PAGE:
Active and Passive Solar Space Heating

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In most parts of the world, space heating systems are installed in every home. They provide warmth and comfort during the colder part of the year. Unfortunately, the vast majority of these systems rely on grid-tied, non-renewable power sources to provide that heat. In a bid to reduce our environmental impact – not to mention our operating costs – we can use the sun's power to provide space heating.

There are two "top level" types of solar space heating: active and passive. An active system is one which uses a solar collector array to capture the sun's radiation and, through a variety of equipment, passes that heat to the home space as warmth.

Active systems are very flexible. They can run without any kind of storage or can include one or multiple tanks. They can integrate with other heat delivery systems, such as grid-tied backups. They can run on liquids or air. Whichever type you decide to install, an active system will reduce your grid-tied power bills, though it is unlikely you will be able to generate 100% of your heating needs purely through solar space heating.

Passive systems are those which are built into the home or which use the house itself as a solar collector. There is a very wide range of passive space heating options available, including everything from optimizing south-facing windows to a choice of heat-retaining floor tiles and colors or even appropriate construction materials.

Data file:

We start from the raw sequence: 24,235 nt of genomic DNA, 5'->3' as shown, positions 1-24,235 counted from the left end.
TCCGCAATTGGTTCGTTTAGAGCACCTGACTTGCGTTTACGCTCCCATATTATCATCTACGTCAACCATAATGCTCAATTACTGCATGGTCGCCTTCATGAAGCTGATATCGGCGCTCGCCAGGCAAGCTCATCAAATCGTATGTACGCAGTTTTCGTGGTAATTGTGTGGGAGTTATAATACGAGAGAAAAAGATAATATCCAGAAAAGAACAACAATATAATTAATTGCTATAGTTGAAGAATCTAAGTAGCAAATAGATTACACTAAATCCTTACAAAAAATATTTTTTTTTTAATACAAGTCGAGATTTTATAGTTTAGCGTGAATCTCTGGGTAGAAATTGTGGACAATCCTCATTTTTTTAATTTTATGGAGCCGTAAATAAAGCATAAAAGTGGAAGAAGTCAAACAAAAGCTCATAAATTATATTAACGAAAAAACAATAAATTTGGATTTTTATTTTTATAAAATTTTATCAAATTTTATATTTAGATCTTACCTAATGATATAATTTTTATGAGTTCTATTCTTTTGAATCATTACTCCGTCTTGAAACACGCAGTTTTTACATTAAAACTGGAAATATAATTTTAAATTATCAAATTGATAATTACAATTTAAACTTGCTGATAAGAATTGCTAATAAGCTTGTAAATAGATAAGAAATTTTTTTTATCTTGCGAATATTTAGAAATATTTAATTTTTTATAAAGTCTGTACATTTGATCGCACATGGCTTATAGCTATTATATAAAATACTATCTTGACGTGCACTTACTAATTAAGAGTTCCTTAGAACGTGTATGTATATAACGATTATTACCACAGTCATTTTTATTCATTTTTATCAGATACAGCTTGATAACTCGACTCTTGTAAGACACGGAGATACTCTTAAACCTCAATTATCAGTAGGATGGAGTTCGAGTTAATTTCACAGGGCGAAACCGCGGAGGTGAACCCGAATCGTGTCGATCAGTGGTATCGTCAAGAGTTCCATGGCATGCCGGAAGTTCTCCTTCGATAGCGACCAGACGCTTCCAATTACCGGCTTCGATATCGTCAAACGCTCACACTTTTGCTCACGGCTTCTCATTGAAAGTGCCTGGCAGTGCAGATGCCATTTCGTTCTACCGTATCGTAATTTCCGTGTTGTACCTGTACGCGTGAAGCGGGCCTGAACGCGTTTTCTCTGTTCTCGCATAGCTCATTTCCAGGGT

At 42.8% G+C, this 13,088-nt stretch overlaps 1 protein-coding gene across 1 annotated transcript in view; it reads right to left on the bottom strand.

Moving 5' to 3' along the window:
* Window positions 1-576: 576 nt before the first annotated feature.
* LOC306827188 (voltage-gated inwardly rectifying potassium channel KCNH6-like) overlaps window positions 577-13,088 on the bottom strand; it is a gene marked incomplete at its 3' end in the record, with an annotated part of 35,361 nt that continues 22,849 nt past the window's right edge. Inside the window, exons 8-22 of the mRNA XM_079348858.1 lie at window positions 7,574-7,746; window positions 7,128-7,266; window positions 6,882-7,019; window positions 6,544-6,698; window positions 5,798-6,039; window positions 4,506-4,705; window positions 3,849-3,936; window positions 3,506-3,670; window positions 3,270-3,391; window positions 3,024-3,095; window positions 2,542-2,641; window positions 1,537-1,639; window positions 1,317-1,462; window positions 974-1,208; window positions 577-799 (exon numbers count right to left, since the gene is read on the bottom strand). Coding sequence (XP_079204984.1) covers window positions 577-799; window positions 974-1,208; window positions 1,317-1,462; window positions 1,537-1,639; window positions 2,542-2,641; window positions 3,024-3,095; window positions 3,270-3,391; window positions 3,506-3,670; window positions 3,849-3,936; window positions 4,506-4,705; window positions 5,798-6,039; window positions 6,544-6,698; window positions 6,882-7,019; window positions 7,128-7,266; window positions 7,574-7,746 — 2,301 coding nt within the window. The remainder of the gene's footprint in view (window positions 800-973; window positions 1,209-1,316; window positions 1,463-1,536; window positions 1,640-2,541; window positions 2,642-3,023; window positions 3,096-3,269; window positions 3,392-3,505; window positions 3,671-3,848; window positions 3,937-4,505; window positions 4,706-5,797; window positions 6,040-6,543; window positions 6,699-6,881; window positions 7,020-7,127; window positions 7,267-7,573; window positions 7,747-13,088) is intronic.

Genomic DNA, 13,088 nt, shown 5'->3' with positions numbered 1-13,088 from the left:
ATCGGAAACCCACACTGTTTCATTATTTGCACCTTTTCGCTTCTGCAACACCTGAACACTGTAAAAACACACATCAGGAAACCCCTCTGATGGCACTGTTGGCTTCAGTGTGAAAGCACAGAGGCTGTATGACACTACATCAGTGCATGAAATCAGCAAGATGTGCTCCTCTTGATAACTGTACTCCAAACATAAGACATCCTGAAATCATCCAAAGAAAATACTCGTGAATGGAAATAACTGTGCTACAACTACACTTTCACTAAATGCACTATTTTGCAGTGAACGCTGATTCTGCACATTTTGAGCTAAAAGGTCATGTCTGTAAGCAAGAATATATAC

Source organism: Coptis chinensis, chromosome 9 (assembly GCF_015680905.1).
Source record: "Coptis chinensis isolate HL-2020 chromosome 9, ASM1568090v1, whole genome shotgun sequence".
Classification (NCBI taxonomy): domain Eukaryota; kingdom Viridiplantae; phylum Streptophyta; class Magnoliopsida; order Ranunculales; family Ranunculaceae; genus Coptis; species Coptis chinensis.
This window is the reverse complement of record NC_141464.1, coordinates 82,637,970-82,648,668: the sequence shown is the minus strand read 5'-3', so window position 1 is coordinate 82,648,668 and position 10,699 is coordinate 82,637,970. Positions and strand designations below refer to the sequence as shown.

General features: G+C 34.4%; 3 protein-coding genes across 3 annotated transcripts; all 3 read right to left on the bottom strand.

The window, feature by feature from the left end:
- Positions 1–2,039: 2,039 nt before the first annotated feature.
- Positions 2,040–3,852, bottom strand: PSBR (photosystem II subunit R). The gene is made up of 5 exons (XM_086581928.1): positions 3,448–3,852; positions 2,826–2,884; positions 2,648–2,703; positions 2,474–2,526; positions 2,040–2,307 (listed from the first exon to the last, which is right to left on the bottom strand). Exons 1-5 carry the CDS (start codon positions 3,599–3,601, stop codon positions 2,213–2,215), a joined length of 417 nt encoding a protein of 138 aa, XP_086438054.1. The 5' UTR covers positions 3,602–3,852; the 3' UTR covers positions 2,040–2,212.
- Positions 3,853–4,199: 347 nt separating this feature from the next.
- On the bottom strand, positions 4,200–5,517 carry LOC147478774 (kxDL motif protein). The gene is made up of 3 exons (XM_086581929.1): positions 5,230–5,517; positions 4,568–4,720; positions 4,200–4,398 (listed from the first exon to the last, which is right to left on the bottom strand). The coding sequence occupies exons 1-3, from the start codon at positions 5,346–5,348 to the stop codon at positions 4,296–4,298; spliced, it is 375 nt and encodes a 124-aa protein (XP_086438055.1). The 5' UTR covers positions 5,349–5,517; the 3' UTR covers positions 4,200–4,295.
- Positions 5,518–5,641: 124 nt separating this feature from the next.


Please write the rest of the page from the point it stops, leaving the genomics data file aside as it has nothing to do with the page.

Obviously, retrofitting passive systems can be a very expensive business. This is why they are generally considered (and should really be obligatory) in new builds and are rarely applied to existing buildings.

Most homeowners who wish to install solar space heating start by considering an active system. This makes sense but it's wrong: they are overlooking important, often small changes that could make a significant difference to their heating bill and, on top of that, will end up sizing a system that produces more energy than they really need.

It is always advisable to start any renewable energy effort by examining what you already have and seeing if you can adjust it to conserve energy. Most homes are built to minimum standards, so look for places to improve yours. Better windows, better insulation, a change in energy usage habits – all of these and many more simple options can save energy and money.

The more you can save and reduce your energy use before you size a renewable system, the less the installation will cost you and the quicker it will pay for itself.